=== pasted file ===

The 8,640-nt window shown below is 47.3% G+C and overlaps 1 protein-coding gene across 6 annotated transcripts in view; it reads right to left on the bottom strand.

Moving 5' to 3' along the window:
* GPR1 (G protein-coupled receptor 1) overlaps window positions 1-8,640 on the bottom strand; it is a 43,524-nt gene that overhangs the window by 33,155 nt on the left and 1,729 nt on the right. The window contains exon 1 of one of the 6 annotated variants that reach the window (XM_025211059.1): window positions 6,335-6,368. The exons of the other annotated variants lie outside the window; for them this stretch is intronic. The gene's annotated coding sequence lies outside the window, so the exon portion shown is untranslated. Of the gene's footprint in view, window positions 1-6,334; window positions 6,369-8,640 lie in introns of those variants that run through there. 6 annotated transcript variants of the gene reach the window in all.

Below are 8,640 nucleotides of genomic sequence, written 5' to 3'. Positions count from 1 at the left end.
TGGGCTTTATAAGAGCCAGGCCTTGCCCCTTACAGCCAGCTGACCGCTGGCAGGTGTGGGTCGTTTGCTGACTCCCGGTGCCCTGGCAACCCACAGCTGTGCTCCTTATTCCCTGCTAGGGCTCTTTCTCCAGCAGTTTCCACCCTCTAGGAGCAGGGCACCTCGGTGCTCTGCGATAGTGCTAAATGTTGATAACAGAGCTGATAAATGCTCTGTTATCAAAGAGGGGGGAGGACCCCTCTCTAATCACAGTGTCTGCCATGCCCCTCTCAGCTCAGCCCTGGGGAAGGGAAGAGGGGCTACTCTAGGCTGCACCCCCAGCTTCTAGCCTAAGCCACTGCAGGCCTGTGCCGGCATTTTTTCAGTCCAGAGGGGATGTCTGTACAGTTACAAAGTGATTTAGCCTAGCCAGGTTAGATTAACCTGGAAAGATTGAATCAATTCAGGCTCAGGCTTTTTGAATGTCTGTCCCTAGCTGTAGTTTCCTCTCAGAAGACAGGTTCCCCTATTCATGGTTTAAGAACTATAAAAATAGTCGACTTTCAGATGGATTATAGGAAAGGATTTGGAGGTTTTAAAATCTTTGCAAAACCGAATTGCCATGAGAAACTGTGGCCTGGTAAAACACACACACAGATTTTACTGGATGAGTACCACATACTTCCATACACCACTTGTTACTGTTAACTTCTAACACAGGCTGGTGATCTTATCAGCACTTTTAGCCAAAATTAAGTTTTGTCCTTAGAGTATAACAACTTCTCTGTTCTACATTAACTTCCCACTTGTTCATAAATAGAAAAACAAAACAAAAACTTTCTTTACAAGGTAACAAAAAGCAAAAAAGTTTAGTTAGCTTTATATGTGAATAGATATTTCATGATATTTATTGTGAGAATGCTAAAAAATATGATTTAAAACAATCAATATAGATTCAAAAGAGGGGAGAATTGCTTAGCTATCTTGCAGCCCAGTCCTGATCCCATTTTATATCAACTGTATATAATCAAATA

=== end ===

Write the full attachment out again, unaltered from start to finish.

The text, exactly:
The 8,640-nt window shown below is 47.3% G+C and overlaps 1 protein-coding gene across 6 annotated transcripts in view; it reads right to left on the bottom strand.

Moving 5' to 3' along the window:
* GPR1 (G protein-coupled receptor 1) overlaps window positions 1-8,640 on the bottom strand; it is a 43,524-nt gene that overhangs the window by 33,155 nt on the left and 1,729 nt on the right. The window contains exon 1 of one of the 6 annotated variants that reach the window (XM_025211059.1): window positions 6,335-6,368. The exons of the other annotated variants lie outside the window; for them this stretch is intronic. The gene's annotated coding sequence lies outside the window, so the exon portion shown is untranslated. Of the gene's footprint in view, window positions 1-6,334; window positions 6,369-8,640 lie in introns of those variants that run through there. 6 annotated transcript variants of the gene reach the window in all.

Below are 8,640 nucleotides of genomic sequence, written 5' to 3'. Positions count from 1 at the left end.
TGGGCTTTATAAGAGCCAGGCCTTGCCCCTTACAGCCAGCTGACCGCTGGCAGGTGTGGGTCGTTTGCTGACTCCCGGTGCCCTGGCAACCCACAGCTGTGCTCCTTATTCCCTGCTAGGGCTCTTTCTCCAGCAGTTTCCACCCTCTAGGAGCAGGGCACCTCGGTGCTCTGCGATAGTGCTAAATGTTGATAACAGAGCTGATAAATGCTCTGTTATCAAAGAGGGGGGAGGACCCCTCTCTAATCACAGTGTCTGCCATGCCCCTCTCAGCTCAGCCCTGGGGAAGGGAAGAGGGGCTACTCTAGGCTGCACCCCCAGCTTCTAGCCTAAGCCACTGCAGGCCTGTGCCGGCATTTTTTCAGTCCAGAGGGGATGTCTGTACAGTTACAAAGTGATTTAGCCTAGCCAGGTTAGATTAACCTGGAAAGATTGAATCAATTCAGGCTCAGGCTTTTTGAATGTCTGTCCCTAGCTGTAGTTTCCTCTCAGAAGACAGGTTCCCCTATTCATGGTTTAAGAACTATAAAAATAGTCGACTTTCAGATGGATTATAGGAAAGGATTTGGAGGTTTTAAAATCTTTGCAAAACCGAATTGCCATGAGAAACTGTGGCCTGGTAAAACACACACACAGATTTTACTGGATGAGTACCACATACTTCCATACACCACTTGTTACTGTTAACTTCTAACACAGGCTGGTGATCTTATCAGCACTTTTAGCCAAAATTAAGTTTTGTCCTTAGAGTATAACAACTTCTCTGTTCTACATTAACTTCCCACTTGTTCATAAATAGAAAAACAAAACAAAAACTTTCTTTACAAGGTAACAAAAAGCAAAAAAGTTTAGTTAGCTTTATATGTGAATAGATATTTCATGATATTTATTGTGAGAATGCTAAAAAATATGATTTAAAACAATCAATATAGATTCAAAAGAGGGGAGAATTGCTTAGCTATCTTGCAGCCCAGTCCTGATCCCATTTTATATCAACTGTATATAATCAAATA